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Studies in the popularisation of science in England, 1800-1830

Kitteringham, G. S. (1981) Studies in the popularisation of science in England, 1800-1830. Doctor of Philosophy (PhD) thesis, University of Kent. (doi:10.22024/UniKent/01.02.94463) (KAR id:94463)


The ideas of ordinary people about the nature and value of science have a profound effect upon both the practice and the reception of science. Despite this, little work has been done by historians on the development and characteristics of such ideas. One important process affecting this development was the popularisation of science, which is studied in this thesis in England during the first three decades of the nineteenth century.

The major subdivisions of the thesis are based upon the various media of popularisation. After an introductory chapter which discusses the place of science in society, the nature of popularisation, and eighteenth-century popularisation, chapters two and three analyse popular science books. The coverage of science is related to contemporary social groupings and four representative sciences (natural history, geology, chemistry and astronomy) are examined in detail. Chapter four discusses science coverage in both scientific and general periodicals. The subsequent three chapters examine the roles of societies and institutions in the popularisation of science. The local variations in these activities are taken into account by analysing London and provincial societies separately, but the common characteristics of many mechanics' institutions are recognised and the institutes are considered together in chapter seven. Chapter eight restates and discusses the major conclusions of the study.

Popularisation is shown to have been not merely the simple dissemination of scientific truths. The means of popularisation and even the very content of popular science are shown to have varied with the desires and beliefs of the popularisers about both the natural and the social worlds. Similarly, the audiences for popular science displayed varying degrees of receptivity to these ideas, dependent upon their social positions and interests.

Item Type: Thesis (Doctor of Philosophy (PhD))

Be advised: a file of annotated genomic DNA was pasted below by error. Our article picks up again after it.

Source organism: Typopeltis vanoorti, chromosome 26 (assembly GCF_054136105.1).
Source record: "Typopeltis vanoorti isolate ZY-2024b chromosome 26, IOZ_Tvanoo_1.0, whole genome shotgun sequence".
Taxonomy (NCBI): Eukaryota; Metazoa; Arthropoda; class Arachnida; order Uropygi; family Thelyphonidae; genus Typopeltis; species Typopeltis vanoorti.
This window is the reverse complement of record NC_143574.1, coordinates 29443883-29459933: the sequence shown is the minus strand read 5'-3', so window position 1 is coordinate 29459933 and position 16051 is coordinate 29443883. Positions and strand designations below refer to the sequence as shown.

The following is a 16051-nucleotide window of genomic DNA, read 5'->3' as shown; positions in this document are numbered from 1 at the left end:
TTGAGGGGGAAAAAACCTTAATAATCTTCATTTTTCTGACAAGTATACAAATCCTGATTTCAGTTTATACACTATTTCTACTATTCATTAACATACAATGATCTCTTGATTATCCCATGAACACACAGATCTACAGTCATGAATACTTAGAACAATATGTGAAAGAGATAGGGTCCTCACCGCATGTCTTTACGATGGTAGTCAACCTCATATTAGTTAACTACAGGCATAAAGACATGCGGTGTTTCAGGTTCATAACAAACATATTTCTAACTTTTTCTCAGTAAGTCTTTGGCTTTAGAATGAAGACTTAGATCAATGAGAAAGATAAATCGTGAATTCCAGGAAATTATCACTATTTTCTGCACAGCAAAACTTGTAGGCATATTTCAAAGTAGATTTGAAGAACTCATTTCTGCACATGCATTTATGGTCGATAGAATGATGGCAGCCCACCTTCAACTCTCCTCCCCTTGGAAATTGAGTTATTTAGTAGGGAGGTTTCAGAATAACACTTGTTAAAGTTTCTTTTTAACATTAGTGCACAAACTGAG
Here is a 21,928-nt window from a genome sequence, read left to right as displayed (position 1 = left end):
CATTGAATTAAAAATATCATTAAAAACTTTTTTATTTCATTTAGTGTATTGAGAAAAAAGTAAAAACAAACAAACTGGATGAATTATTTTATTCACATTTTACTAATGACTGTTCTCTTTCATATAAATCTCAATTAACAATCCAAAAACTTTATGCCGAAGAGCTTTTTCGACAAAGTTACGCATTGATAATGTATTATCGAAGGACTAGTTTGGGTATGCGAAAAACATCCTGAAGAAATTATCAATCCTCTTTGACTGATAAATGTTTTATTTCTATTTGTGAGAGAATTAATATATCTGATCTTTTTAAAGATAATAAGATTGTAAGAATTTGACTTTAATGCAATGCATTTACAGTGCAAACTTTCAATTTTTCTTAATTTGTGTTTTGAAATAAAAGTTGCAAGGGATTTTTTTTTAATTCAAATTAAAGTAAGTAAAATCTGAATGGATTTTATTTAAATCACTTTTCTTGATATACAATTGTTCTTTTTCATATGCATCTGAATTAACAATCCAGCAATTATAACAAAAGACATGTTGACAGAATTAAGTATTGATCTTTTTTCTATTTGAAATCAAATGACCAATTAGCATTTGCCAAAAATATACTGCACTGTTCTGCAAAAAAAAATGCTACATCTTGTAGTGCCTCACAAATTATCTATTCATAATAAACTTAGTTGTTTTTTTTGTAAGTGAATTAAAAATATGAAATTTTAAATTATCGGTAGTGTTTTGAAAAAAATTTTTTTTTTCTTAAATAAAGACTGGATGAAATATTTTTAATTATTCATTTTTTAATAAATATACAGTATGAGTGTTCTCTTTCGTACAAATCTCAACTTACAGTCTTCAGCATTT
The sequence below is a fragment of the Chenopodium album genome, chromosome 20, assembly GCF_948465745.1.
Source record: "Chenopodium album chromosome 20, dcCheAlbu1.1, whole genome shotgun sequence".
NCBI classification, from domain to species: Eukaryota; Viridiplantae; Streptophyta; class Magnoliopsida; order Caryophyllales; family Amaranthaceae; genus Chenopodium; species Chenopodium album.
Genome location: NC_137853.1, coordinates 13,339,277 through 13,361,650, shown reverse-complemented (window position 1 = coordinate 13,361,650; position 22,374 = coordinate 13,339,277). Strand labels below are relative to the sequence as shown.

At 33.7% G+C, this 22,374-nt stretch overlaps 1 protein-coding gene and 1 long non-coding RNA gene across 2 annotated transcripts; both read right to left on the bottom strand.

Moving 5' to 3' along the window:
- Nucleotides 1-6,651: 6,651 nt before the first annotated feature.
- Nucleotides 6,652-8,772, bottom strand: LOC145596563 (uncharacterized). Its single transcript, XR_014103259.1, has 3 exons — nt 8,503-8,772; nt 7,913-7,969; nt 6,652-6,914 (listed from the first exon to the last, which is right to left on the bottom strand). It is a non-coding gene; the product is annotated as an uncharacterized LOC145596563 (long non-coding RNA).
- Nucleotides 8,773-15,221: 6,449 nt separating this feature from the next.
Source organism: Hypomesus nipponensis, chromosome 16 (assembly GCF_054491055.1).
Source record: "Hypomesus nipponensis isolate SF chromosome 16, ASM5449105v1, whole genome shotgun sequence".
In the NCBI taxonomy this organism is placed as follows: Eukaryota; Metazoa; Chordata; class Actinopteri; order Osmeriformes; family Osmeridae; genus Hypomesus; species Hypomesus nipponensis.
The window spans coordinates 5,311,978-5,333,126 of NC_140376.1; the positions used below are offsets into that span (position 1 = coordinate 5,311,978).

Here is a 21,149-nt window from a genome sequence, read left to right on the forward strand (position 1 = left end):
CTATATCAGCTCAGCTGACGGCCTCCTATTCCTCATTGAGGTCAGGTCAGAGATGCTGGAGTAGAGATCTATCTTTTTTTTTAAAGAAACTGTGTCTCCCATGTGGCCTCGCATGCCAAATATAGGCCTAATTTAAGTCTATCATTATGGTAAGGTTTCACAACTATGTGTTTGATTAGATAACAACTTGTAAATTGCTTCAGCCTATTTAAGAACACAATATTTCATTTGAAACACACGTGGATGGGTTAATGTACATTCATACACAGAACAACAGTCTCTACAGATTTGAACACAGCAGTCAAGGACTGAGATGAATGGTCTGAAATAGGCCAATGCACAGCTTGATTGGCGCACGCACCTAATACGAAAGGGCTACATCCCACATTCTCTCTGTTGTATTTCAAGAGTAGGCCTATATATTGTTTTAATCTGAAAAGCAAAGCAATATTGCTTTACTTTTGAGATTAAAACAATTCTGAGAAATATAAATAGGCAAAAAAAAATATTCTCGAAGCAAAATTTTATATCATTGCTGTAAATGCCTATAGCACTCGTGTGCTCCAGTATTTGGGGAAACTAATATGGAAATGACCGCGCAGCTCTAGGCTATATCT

DOI/Identification number: 10.22024/UniKent/01.02.94463
Additional information: This thesis has been digitised by EThOS, the British Library digitisation service, for purposes of preservation and dissemination. It was uploaded to KAR on 25 April 2022 in order to hold its content and record within University of Kent systems. It is available Open Access using a Creative Commons Attribution, Non-commercial, No Derivatives ( licence so that the thesis and its author, can benefit from opportunities for increased readership and citation. This was done in line with University of Kent policies ( If you feel that your rights are compromised by open access to this thesis, or if you would like more information about its availability, please contact us at and we will seriously consider your claim under the terms of our Take-Down Policy (
Uncontrolled keywords: History; nineteenth century; History of science
Subjects: A General Works > AZ History of Scholarship. The Humanities
C Auxiliary Sciences of History > CB History of civilization
D History General and Old World > D History (General)
L Education > LA History of education
Divisions: Divisions > Division for the Study of Law, Society and Social Justice > School of Social Policy, Sociology and Social Research
SWORD Depositor: SWORD Copy
Depositing User: SWORD Copy
Date Deposited: 12 May 2023 13:57 UTC
Last Modified: 12 May 2023 13:57 UTC
Resource URI: (The current URI for this page, for reference purposes)

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